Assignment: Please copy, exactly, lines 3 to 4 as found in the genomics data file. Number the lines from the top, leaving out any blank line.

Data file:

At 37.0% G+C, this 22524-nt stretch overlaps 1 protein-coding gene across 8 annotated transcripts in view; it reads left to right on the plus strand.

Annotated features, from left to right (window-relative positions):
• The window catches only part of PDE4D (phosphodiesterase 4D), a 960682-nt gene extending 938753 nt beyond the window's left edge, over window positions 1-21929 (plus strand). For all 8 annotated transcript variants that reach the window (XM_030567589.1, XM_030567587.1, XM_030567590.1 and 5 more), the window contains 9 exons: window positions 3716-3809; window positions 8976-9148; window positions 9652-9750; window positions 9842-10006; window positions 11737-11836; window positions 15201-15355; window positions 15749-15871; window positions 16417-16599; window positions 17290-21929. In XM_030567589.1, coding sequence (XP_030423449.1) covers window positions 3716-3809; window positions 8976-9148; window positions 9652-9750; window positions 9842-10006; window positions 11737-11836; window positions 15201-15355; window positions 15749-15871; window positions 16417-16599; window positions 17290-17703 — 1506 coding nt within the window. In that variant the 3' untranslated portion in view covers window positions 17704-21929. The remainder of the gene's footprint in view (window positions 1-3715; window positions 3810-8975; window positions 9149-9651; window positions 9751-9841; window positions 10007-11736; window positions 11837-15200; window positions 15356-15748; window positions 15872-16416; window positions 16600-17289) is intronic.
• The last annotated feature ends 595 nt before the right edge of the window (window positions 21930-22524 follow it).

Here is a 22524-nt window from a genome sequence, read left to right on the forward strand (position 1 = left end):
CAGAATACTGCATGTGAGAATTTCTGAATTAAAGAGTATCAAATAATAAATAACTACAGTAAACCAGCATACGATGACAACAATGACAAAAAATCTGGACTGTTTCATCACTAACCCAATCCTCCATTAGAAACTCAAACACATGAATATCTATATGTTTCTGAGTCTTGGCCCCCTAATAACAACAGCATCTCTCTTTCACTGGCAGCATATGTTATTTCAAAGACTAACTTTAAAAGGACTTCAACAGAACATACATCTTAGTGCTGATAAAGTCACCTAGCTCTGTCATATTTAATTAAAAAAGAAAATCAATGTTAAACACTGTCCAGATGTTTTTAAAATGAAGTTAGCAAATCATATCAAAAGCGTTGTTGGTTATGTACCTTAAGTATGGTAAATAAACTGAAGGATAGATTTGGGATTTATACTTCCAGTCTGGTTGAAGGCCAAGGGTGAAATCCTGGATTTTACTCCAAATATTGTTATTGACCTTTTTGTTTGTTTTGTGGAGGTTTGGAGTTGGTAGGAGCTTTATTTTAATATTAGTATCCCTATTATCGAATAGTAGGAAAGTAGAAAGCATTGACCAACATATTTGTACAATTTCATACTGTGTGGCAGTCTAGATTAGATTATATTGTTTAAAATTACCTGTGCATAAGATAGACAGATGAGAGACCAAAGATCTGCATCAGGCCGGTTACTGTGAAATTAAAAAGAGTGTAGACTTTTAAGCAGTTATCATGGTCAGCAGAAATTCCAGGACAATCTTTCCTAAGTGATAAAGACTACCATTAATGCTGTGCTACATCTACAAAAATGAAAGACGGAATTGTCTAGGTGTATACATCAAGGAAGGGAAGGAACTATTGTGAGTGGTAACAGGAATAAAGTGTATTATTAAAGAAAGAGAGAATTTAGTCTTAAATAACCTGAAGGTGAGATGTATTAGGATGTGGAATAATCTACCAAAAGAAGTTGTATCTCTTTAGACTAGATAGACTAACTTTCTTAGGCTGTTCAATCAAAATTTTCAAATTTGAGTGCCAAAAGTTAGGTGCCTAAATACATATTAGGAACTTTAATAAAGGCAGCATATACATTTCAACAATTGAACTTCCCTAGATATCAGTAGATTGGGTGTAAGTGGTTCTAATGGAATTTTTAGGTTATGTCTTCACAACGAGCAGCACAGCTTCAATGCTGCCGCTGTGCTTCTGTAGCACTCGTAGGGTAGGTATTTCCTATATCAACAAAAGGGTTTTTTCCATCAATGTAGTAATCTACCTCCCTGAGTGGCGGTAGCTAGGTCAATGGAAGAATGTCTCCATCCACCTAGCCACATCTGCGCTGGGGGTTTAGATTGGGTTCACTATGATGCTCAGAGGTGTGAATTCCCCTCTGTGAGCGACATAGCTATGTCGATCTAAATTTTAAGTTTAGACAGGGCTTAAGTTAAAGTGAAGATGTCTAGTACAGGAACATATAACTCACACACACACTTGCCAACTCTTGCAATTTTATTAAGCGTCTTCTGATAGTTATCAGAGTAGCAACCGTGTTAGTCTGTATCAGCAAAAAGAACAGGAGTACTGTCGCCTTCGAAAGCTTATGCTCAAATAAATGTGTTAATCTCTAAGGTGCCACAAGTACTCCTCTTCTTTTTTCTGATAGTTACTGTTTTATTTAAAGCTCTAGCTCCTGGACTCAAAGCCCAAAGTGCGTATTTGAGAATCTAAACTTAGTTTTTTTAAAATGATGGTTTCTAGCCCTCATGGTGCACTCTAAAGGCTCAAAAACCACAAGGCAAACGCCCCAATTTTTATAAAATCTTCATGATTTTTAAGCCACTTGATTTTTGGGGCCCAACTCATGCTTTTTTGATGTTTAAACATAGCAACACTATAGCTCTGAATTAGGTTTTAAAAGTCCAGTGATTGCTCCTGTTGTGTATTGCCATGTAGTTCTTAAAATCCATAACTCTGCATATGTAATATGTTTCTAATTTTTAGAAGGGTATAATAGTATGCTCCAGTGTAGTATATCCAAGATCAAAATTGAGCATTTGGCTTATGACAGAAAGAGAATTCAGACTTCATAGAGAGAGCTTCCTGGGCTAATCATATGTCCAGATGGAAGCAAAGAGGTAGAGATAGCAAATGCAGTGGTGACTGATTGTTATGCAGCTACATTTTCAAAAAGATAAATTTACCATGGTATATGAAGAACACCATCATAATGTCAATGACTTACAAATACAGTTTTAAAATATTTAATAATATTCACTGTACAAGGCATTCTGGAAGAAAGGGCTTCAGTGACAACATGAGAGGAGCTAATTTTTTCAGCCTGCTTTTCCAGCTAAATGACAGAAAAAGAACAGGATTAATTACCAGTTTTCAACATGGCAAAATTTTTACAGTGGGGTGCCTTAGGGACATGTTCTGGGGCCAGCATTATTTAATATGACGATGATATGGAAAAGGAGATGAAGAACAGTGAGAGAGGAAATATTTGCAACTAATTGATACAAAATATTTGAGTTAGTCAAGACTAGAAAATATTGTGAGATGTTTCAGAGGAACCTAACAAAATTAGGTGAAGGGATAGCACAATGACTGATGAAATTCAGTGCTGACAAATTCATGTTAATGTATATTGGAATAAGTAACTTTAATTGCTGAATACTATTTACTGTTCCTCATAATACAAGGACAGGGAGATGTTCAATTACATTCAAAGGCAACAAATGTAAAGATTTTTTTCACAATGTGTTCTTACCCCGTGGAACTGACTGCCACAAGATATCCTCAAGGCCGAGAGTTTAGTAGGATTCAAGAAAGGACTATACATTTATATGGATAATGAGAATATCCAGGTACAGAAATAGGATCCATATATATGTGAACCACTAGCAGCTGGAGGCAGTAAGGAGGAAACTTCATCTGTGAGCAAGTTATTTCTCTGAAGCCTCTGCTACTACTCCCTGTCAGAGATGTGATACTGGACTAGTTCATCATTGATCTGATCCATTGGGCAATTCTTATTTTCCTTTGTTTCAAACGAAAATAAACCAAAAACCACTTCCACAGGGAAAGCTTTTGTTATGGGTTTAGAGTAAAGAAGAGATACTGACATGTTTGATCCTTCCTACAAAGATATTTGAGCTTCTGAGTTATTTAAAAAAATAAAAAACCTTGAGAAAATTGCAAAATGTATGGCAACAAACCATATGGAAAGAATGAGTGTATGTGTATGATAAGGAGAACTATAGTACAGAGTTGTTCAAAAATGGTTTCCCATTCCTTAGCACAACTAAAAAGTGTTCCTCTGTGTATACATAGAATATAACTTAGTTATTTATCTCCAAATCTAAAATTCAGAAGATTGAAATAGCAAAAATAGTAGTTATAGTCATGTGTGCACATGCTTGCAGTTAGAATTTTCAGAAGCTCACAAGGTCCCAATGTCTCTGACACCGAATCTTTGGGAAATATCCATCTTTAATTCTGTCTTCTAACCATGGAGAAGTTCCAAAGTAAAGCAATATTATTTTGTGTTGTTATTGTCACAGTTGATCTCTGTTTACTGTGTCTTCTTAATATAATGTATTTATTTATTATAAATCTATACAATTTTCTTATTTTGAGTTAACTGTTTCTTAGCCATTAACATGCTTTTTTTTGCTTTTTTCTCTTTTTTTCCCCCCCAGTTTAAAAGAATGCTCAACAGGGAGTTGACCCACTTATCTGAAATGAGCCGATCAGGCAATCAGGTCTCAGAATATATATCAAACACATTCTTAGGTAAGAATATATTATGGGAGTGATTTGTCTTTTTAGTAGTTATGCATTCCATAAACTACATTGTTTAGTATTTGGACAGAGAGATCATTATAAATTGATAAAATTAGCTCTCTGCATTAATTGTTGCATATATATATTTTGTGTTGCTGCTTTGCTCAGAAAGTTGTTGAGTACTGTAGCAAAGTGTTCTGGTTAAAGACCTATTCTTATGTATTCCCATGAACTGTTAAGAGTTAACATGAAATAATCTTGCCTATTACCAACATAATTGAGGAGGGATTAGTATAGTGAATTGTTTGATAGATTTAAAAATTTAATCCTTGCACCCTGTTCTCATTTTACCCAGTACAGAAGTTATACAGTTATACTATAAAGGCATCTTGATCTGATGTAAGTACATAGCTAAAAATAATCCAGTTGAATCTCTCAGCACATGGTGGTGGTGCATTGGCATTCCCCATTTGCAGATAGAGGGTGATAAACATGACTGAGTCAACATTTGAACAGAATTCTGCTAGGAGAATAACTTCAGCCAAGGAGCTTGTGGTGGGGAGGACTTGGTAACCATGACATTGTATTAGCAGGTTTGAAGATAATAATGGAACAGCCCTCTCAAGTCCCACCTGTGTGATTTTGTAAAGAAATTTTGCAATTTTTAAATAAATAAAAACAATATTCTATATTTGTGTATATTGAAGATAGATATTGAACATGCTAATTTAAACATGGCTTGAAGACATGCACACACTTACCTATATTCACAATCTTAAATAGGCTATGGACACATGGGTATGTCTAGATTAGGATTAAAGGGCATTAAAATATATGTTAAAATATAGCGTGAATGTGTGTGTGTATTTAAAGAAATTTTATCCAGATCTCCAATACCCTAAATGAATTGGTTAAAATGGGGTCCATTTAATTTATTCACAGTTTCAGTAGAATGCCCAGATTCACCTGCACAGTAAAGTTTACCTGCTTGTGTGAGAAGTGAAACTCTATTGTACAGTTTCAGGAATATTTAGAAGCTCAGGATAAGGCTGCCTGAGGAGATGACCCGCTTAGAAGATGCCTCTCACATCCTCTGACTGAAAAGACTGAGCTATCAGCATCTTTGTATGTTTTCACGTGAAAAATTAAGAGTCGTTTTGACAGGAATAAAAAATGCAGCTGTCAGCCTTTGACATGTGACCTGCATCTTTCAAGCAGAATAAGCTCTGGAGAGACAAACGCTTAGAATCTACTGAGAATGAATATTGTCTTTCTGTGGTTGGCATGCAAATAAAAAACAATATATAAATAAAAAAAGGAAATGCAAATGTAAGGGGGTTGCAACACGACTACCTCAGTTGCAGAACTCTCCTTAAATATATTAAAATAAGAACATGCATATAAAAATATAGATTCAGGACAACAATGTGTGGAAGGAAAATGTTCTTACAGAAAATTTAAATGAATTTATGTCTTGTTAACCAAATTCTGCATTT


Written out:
• The window catches only part of PDE4D (phosphodiesterase 4D), a 960682-nt gene extending 938753 nt beyond the window's left edge, over window positions 1-21929 (plus strand). For all 8 annotated transcript variants that reach the window (XM_030567589.1, XM_030567587.1, XM_030567590.1 and 5 more), the window contains 9 exons: window positions 3716-3809; window positions 8976-9148; window positions 9652-9750; window positions 9842-10006; window positions 11737-11836; window positions 15201-15355; window positions 15749-15871; window positions 16417-16599; window positions 17290-21929. In XM_030567589.1, coding sequence (XP_030423449.1) covers window positions 3716-3809; window positions 8976-9148; window positions 9652-9750; window positions 9842-10006; window positions 11737-11836; window positions 15201-15355; window positions 15749-15871; window positions 16417-16599; window positions 17290-17703 — 1506 coding nt within the window. In that variant the 3' untranslated portion in view covers window positions 17704-21929. The remainder of the gene's footprint in view (window positions 1-3715; window positions 3810-8975; window positions 9149-9651; window positions 9751-9841; window positions 10007-11736; window positions 11837-15200; window positions 15356-15748; window positions 15872-16416; window positions 16600-17289) is intronic.
• The last annotated feature ends 595 nt before the right edge of the window (window positions 21930-22524 follow it).